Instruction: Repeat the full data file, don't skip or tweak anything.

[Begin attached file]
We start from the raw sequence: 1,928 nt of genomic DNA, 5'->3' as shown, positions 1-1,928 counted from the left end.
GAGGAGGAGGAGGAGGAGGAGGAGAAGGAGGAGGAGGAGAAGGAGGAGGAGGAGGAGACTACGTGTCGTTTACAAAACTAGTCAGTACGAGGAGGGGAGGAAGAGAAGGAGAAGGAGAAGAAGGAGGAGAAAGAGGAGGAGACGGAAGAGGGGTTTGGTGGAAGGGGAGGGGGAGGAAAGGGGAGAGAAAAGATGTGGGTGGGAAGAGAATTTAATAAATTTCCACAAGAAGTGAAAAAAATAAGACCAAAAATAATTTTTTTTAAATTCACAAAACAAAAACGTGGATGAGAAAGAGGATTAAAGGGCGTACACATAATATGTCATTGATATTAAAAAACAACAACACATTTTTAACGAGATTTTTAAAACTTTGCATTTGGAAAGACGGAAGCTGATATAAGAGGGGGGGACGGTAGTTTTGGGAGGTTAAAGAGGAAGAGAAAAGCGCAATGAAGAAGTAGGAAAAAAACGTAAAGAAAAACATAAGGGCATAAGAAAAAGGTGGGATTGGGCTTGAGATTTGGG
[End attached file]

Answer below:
We start from the raw sequence: 1,928 nt of genomic DNA, 5'->3' as shown, positions 1-1,928 counted from the left end.
GAGGAGGAGGAGGAGGAGGAGGAGAAGGAGGAGGAGGAGAAGGAGGAGGAGGAGGAGACTACGTGTCGTTTACAAAACTAGTCAGTACGAGGAGGGGAGGAAGAGAAGGAGAAGGAGAAGAAGGAGGAGAAAGAGGAGGAGACGGAAGAGGGGTTTGGTGGAAGGGGAGGGGGAGGAAAGGGGAGAGAAAAGATGTGGGTGGGAAGAGAATTTAATAAATTTCCACAAGAAGTGAAAAAAATAAGACCAAAAATAATTTTTTTTAAATTCACAAAACAAAAACGTGGATGAGAAAGAGGATTAAAGGGCGTACACATAATATGTCATTGATATTAAAAAACAACAACACATTTTTAACGAGATTTTTAAAACTTTGCATTTGGAAAGACGGAAGCTGATATAAGAGGGGGGGACGGTAGTTTTGGGAGGTTAAAGAGGAAGAGAAAAGCGCAATGAAGAAGTAGGAAAAAAACGTAAAGAAAAACATAAGGGCATAAGAAAAAGGTGGGATTGGGCTTGAGATTTGGG